Customers in Great Britain could be saved up to £12 million annually following a year-long trial of voltage controllers in Electricity North West's substations.
The network found using the cutting-edge technology could cut costs in the North West by £100 million over the next 25 years and by £300 million over the whole of Great Britain.
"Voltage controllers could save a 'significant amount' of power for the region, make the network more flexible while helping save customers money."
The findings came after a 12-month trial, during which voltage controllers were installed at 60 substations, each serving around 10,000 customers, as part of Electricity North West CLASS project.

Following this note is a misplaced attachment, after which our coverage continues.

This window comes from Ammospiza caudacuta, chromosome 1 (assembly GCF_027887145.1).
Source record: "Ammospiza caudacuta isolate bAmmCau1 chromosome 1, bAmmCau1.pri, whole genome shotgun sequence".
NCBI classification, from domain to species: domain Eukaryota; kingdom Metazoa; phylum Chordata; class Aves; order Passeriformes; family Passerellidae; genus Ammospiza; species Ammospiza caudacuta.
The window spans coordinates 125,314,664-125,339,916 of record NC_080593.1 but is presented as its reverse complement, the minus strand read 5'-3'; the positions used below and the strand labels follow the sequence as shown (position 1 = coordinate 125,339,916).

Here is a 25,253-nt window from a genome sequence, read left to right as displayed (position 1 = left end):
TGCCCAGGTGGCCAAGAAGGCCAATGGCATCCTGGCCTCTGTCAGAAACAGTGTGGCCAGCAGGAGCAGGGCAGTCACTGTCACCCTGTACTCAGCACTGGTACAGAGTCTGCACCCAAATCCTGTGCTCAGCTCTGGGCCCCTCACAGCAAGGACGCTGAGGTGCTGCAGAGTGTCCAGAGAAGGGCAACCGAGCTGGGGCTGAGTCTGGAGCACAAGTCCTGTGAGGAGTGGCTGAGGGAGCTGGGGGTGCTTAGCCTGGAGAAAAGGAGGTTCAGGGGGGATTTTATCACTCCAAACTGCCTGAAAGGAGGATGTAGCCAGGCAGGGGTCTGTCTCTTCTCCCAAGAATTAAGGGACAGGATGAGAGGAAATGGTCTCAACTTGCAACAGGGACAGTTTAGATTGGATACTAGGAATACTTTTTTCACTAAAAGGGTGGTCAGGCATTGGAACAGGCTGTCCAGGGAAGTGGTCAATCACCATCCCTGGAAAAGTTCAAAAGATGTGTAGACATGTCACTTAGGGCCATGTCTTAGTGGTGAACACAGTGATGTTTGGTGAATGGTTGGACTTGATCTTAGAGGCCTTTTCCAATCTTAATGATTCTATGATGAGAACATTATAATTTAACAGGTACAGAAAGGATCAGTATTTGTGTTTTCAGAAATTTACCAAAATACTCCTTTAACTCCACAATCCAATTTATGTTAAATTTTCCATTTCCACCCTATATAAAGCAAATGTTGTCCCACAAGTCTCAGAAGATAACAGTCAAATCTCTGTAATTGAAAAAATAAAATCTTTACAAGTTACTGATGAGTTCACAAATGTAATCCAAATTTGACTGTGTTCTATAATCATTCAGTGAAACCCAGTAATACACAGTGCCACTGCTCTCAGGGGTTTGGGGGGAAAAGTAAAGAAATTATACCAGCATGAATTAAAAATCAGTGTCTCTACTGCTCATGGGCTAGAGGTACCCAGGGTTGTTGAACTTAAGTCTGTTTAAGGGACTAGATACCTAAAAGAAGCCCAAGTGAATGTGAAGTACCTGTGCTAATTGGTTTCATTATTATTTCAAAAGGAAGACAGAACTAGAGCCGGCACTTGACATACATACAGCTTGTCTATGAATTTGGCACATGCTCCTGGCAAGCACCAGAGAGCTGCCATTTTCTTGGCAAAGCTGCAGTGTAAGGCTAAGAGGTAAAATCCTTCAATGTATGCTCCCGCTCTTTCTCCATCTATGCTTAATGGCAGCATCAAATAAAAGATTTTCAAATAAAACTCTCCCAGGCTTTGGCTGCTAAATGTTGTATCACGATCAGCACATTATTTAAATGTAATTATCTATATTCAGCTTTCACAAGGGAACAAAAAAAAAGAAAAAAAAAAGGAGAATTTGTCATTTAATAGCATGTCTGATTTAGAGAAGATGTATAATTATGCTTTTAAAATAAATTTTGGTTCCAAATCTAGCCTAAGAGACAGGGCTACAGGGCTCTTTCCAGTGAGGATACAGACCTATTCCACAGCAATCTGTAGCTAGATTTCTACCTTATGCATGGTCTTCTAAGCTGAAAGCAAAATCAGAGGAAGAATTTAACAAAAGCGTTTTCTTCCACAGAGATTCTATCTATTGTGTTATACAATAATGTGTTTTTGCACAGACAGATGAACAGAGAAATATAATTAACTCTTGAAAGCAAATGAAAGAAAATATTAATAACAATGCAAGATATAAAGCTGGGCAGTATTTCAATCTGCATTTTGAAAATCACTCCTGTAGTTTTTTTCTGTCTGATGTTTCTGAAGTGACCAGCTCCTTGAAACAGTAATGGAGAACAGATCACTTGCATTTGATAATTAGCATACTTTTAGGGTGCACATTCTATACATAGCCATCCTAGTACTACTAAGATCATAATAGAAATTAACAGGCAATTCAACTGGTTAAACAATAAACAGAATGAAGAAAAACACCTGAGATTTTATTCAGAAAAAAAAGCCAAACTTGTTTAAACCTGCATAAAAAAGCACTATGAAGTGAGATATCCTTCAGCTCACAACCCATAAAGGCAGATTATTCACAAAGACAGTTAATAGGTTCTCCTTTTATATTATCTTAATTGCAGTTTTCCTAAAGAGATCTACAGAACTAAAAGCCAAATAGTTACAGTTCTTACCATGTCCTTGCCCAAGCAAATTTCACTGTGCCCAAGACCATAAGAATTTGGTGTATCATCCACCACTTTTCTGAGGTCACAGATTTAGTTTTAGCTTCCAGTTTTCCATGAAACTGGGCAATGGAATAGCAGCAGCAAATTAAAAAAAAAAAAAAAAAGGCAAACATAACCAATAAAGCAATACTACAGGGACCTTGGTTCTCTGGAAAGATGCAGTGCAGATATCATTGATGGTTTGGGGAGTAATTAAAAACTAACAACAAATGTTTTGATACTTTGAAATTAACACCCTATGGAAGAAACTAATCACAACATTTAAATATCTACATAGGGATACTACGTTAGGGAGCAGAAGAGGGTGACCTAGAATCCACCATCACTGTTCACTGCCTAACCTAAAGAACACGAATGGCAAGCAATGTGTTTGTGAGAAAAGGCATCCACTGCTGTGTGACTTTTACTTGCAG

The aim of the project was to balance the network by using the technology to reduce the voltage across Electricity North West's network by small amounts without disrupting customers' service.
Steve Cox, engineering and technology director for Electricity North West, said the network was always looking at how new technology could improve services and reduce costs for customers.
He said the voltage controllers could save a "significant amount" of power for the region, make the network more flexible while helping save customers money.
The firm will now install the technology at up to 260 substations across the North West after awarding a contract to Schneider Electric to supply the devices.